Here are some interesting things that were shared via Twitter this past week.
@SebPaquet ~ “Make something idiot-proof and somebody will make a better idiot.”
@CharlesJennings ~ “we deliver milk. we facilitate learning. we transfer funds. we help build knowledge.” [on ‘learning transfer’]
@StevenBJohnson ~”you can’t have an epiphany with only three neurons” – Where Good Ideas Come From [innovation is about networks]
Marc Benioff [CEO Salesforce.com]: We learned that the key to success with social collaboration is integrating social into workflow. Collaboration is not an island. – via @JayCross
The Physics of Finance: The more chaotic our environment & less control we have, the more we see non-existent simple patterns, or as Valdis Krebs pointed out, seeing fictitious patterns in random data is called “apophenia”
This is interesting in this limited context of discrimination and how the orderliness of physical environments might influence it, but the effect described seems in fact to be far more general — it reflects a human longing for order and simplicity whenever faced with too much uncertainty.
People Are Close to Revolt (James Fallows, The Atlantic) via @SteveBrant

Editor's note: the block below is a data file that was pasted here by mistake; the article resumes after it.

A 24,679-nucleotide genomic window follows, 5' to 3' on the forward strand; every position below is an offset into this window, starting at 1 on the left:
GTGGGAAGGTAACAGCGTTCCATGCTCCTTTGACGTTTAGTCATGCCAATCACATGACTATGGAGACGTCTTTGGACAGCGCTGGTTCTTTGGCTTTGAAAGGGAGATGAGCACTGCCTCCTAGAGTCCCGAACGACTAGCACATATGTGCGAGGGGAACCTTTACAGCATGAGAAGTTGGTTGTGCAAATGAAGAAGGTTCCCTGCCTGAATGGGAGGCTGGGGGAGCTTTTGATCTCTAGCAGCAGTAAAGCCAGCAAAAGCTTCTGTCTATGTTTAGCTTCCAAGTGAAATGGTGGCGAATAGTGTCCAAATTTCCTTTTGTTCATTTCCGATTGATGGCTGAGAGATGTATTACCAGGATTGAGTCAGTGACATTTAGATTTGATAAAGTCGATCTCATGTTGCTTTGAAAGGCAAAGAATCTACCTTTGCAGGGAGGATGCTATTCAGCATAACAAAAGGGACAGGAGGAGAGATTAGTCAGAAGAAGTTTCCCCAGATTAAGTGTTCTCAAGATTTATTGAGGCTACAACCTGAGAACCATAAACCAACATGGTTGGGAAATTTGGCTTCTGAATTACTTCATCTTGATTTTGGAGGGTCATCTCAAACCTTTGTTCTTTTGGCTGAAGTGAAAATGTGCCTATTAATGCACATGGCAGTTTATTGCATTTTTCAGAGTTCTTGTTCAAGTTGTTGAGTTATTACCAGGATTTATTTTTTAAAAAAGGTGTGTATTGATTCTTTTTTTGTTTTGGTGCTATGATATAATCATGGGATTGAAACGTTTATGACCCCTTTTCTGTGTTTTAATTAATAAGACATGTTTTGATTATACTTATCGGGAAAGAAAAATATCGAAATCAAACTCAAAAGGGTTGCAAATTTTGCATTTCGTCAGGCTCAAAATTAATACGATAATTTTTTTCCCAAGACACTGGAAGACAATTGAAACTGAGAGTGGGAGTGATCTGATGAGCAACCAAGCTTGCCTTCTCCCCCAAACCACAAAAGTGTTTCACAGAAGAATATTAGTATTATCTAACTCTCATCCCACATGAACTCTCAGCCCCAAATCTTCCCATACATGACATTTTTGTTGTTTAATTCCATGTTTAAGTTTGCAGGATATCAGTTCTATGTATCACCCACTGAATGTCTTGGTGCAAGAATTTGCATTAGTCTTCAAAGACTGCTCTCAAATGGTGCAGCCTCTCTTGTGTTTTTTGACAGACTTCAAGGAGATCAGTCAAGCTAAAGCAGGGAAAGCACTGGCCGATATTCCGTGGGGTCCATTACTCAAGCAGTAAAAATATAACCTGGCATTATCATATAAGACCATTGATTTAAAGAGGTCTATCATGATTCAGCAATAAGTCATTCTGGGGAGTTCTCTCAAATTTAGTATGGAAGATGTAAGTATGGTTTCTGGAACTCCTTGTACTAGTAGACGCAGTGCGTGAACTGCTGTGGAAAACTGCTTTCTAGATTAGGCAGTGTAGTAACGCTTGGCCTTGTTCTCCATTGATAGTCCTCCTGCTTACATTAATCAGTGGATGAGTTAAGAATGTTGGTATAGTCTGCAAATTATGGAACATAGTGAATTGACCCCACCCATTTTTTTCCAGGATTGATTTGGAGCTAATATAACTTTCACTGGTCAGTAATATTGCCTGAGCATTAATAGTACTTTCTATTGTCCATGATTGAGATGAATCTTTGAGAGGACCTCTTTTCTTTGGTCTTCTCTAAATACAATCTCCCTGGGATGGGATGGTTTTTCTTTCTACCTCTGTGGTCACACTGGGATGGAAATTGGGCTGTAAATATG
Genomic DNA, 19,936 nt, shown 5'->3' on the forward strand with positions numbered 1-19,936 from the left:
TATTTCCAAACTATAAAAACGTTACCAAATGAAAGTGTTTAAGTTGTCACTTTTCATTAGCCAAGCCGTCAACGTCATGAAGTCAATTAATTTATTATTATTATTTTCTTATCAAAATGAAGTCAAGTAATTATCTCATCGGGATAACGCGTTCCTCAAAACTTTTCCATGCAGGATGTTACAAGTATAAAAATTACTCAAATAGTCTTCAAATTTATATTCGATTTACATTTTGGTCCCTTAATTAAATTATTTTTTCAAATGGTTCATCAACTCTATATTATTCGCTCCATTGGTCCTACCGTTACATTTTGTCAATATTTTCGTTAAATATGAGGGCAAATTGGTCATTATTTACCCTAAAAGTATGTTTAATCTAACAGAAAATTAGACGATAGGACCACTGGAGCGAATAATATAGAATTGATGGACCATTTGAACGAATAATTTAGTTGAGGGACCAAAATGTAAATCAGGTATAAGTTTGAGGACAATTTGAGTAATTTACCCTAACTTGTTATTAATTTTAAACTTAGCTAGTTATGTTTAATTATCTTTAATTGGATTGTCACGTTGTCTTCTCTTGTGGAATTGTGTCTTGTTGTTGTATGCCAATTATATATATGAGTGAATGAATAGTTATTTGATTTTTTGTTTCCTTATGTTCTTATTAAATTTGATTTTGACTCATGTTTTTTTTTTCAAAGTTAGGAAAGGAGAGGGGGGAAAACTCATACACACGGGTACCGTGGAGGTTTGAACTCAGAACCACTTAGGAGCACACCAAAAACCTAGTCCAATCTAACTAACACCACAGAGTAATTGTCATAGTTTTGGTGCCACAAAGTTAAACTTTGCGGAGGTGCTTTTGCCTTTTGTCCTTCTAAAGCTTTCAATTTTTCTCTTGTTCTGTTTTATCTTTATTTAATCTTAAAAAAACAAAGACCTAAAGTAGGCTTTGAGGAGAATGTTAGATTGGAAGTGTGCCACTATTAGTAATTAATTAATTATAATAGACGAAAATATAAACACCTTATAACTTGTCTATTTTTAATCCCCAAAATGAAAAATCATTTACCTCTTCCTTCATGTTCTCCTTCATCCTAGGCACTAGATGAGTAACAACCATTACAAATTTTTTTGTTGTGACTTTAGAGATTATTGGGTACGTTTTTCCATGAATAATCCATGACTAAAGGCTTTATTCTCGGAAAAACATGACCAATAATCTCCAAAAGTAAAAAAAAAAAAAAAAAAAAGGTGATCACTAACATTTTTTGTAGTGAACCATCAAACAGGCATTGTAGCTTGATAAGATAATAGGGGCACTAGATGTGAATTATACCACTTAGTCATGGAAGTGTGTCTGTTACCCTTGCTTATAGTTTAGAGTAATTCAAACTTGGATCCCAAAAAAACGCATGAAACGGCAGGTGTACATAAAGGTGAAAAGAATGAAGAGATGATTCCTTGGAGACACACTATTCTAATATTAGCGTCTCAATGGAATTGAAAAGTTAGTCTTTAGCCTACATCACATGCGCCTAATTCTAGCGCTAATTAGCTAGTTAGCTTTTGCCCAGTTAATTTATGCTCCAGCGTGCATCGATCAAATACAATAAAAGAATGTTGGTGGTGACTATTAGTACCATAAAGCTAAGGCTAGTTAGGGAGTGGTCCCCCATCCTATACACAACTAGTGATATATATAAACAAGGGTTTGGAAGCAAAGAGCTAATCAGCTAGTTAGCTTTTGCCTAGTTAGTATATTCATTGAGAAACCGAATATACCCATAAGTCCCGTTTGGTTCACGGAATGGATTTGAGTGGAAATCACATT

All of the people I know who are capable of rational thought also understand that the combination of (we’re rural so pretty much everyone gets climate change) climate change and energy issues, lack of jobs, and the refusal of government to provide us with basic services means that a new revolutionary social movement is needed. Food prices are soaring, gas prices are making it hard for people to get to low paying jobs, and the amount of suffering because of lack of access to medical care is dire. [US Midwest University Librarian]
Situated Technologies: interesting future-oriented reads HT @JonHusband
The Internet of People for a Post-Oil World [available as free PDF]
Spring 2011 – Christian Nold and Rob van Kranenburg
The authors articulate the foundations of a future manifesto for an Internet of Things in the public interest. Nold and Kranenburg propose tangible design interventions that challenge an internet dominated by commercial tools and systems, emphasizing that people from all walks of life have to be at the table when we talk about alternate possibilities for ubiquitous computing. Through horizontally scaling grass roots efforts along with establishing social standards for governments and companies to allow cooperation, Nold and Kranenberg argue for transforming the Internet of Things into an Internet of People.
Will you soon be able to make Amazon’s Kindle at Home? by @SteveDenning [reminds me of Cory Doctorow’s book, Makers]
Igoe and Mota point out that digital manufacturing is beginning to do to manufacturing what the Internet has done to information-based goods and services. Just as video went from a handful of broadcast networks to millions of producers on YouTube within a decade, a massive transition from centralized production to a “maker culture” of dispersed manufacturing innovation is under way today.